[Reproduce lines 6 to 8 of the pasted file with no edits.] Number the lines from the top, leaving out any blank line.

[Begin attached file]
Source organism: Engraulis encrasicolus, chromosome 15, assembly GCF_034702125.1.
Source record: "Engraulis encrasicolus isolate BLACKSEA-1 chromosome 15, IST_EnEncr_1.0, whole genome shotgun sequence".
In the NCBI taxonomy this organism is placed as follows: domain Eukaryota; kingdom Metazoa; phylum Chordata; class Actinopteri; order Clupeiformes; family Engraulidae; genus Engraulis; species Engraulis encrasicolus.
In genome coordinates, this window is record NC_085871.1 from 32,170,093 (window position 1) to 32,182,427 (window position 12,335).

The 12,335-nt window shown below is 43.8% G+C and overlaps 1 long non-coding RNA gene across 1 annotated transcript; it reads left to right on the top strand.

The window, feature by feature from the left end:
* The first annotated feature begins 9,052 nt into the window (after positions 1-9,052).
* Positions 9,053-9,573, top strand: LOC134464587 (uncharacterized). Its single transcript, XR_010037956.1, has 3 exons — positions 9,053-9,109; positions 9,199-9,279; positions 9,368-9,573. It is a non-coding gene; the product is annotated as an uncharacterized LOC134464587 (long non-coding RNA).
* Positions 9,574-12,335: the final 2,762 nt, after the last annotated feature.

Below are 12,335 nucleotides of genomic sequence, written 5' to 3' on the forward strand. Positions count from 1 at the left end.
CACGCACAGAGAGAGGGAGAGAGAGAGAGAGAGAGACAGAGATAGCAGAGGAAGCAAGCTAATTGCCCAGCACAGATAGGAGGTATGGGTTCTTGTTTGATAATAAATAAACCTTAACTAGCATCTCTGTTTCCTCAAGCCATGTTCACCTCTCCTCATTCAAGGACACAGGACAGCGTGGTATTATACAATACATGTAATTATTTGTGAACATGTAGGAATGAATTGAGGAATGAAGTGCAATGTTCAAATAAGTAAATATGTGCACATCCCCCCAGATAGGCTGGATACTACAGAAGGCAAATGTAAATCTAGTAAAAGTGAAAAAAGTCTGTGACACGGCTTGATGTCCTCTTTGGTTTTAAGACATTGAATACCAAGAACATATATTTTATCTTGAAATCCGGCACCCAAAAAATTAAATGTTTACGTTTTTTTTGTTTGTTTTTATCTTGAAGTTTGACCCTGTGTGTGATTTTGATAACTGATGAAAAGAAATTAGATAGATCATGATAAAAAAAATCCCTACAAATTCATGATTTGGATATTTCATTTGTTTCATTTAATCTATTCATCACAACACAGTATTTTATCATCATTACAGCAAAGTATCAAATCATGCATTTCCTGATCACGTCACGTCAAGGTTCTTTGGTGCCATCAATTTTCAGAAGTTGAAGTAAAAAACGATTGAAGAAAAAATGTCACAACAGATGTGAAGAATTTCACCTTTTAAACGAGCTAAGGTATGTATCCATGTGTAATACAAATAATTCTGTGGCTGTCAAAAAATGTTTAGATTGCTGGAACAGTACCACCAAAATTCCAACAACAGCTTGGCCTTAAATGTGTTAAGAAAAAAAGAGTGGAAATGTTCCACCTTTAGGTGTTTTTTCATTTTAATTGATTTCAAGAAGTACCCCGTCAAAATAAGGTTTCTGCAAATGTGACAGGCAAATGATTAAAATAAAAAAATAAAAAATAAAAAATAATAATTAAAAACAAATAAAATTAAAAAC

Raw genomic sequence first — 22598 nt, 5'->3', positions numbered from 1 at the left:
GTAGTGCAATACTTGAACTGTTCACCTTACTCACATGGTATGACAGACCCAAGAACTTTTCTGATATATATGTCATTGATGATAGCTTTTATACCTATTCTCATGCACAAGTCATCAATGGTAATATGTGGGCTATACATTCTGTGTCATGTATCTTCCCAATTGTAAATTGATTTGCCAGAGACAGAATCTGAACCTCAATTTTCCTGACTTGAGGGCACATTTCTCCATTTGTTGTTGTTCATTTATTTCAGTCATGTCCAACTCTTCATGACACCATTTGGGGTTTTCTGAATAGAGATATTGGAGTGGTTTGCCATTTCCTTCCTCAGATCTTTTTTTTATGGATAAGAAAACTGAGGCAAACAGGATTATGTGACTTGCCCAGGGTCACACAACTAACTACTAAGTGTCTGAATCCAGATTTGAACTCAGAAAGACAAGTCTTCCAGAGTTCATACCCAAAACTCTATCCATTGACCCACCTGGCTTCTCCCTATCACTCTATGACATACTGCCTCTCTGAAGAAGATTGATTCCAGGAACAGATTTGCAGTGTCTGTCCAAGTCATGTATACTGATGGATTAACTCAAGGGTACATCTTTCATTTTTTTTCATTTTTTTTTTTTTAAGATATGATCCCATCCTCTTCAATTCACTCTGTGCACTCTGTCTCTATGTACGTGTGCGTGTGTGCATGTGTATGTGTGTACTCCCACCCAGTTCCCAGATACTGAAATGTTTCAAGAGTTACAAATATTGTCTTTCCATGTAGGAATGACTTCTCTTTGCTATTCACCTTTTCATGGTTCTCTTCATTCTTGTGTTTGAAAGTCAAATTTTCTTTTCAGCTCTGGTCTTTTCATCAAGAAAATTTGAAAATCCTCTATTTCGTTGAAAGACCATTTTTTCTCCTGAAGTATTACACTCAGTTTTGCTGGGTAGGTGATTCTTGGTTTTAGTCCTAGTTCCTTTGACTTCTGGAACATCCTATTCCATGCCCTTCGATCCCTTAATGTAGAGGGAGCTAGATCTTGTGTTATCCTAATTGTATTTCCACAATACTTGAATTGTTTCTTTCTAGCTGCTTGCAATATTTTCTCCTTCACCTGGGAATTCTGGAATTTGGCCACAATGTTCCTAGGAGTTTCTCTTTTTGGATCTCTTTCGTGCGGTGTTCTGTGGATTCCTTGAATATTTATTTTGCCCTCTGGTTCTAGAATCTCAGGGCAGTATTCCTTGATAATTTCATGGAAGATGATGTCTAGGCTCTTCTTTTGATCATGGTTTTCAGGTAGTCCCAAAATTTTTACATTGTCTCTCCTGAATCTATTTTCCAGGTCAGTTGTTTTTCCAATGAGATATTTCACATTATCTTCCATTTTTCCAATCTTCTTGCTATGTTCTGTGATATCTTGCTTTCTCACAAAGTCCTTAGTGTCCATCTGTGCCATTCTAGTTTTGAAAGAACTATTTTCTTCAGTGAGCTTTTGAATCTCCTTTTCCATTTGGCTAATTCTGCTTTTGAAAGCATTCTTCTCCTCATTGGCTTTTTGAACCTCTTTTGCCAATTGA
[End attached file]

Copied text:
The window, feature by feature from the left end:
* The first annotated feature begins 9,052 nt into the window (after positions 1-9,052).
* Positions 9,053-9,573, top strand: LOC134464587 (uncharacterized). Its single transcript, XR_010037956.1, has 3 exons — positions 9,053-9,109; positions 9,199-9,279; positions 9,368-9,573. It is a non-coding gene; the product is annotated as an uncharacterized LOC134464587 (long non-coding RNA).